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Friday, 27 March 2015

Why do we hate insects ?

I hate insects. I kill them by the dozens. I kill them with no remorse or second thought. I just do it whenever I see one. Okay I have said it out loud now. However, I have no clue what the reason is why I hate them. I feel that it's hard coded (i.e., genetic) though "awakened" by my parents.

"Bugs thrive on carnage. They consume, infest, destroy, live off the death and destruction of other species." Men in Black Agent K (Tommy Lee Jones) describing Bugs to Agent J (Will Smith). A "Bug" is a member of a giant cockroach-like species that are at war with several other alien races.

The human reaction to insects is neither purely biological nor simply cultural. And no one reacts to insects with indifference. Insects frighten, disgust and fascinate us. Our emotional response to insects on our bodies and in our homes is not merely a modern, socially constructed phenomenon. Rather, it is a vital part of being human. Our perception of insects is deeply rooted in our species' evolutionary past. Source: Jeffrey Lockwood, The Infested Mind: Why Humans Fear, Loathe, and Love Insects.

My feeling of hatred towards insects is a response to another feeling, being fear. As William Shakespeare once said: In time we hate that which we often fear. Or Gandhi: “The enemy is fear. We think it is hate; but, it is fear.” Or this Yoda quote from Star Wars: Fear is the path to the dark side. Fear leads to anger. Anger leads to hate. Hate leads to suffering.

People of all cultures, races, genders, and ages experience a set of six emotions: happiness, sadness, surprise, fear, disgust and anger (some psychologists also include trust and anticipation). From these building blocks, we construct more elaborate emotions such as disappointment (sadness plus surprise) and contempt (disgust plus anger). Of particular interest for those who recoil from insects is the feeling of horror, which has been characterised as disgust-imbued fear. Source: Jeffrey Lockwood

Some scientists argue that people are disgusted by bugs as that this behaviour evolved to help us stay away from toxic, poisonous substances. However, people might have never been exposed to harmful bugs and yet are still afraid or dislike them. This reaction seems already part of collective unconsciousness, even though kids are not naturally afraid and even act curious towards bugs. Different cultures even view different bugs differently, such as delicacies or even pets.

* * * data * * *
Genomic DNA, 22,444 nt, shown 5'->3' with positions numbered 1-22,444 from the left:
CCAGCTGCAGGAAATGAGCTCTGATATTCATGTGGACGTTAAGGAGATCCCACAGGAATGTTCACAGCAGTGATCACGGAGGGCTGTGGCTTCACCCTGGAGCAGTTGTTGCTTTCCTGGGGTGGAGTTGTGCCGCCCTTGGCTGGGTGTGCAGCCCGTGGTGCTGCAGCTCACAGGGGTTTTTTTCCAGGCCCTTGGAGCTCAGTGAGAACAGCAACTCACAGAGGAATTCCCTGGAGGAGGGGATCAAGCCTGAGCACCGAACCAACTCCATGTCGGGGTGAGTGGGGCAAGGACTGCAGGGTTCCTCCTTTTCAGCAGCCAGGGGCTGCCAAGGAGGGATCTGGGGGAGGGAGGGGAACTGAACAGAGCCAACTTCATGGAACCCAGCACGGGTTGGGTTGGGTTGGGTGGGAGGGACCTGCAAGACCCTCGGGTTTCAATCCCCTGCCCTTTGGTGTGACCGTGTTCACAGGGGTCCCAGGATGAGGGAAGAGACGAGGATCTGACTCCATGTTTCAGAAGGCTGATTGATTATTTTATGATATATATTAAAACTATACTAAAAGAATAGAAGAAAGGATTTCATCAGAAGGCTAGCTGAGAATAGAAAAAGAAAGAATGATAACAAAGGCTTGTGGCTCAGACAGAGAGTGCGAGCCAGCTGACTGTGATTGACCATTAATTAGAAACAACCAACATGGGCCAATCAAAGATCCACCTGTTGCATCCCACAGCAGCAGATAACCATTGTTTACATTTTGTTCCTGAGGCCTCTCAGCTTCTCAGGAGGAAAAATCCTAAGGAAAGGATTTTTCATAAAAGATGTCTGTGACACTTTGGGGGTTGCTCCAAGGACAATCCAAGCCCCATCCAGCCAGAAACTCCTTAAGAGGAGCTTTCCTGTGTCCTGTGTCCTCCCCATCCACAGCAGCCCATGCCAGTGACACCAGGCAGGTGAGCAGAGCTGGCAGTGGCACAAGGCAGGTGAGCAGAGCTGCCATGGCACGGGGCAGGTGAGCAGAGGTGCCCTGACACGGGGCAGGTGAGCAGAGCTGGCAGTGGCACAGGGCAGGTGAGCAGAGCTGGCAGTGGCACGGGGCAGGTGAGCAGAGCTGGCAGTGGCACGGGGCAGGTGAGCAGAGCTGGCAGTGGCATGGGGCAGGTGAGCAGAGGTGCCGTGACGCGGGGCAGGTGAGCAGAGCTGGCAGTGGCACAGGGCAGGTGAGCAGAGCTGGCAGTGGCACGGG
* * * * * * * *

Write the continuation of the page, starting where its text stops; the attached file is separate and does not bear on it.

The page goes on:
Our fear for insects may be explained rationally as we know that they transfer diseases or poison through their invading, biting or stinging. However, fear often has an irrational nature. For most humans, insects are largely mysterious and alien. Thus fear for the Unknown. Insectopedia by Hugh Raffles states: “We simply cannot find ourselves in these creatures. The more we look, the less we know. They are not like us. They do not respond to acts of love, mercy or remorse. It is worse than indifference. It is a deep, dead space without reciprocity, recognition or redemption.”

The evolutionary psychology answer is, to use Lockwood's phrase, "survival of the scaredest". In our history, those who quickly learned to be cautious about insects had greater evolutionary fitness and this, iterated over millennia, has got us to where we are now. This is why we are also predisposed to be afraid of snakes. But none of these fears is very useful in our modern world.

Weirdly, I couldn't find any reference of animals that fear insects. Only humans seem to fear insects. Insects are mainly food to animals (e.g., birds). Allegedly, insects were once common food to the earliest of humans. 

Perhaps the body invasion part is our deepest and darkest fear (e.g., Alien, District 9).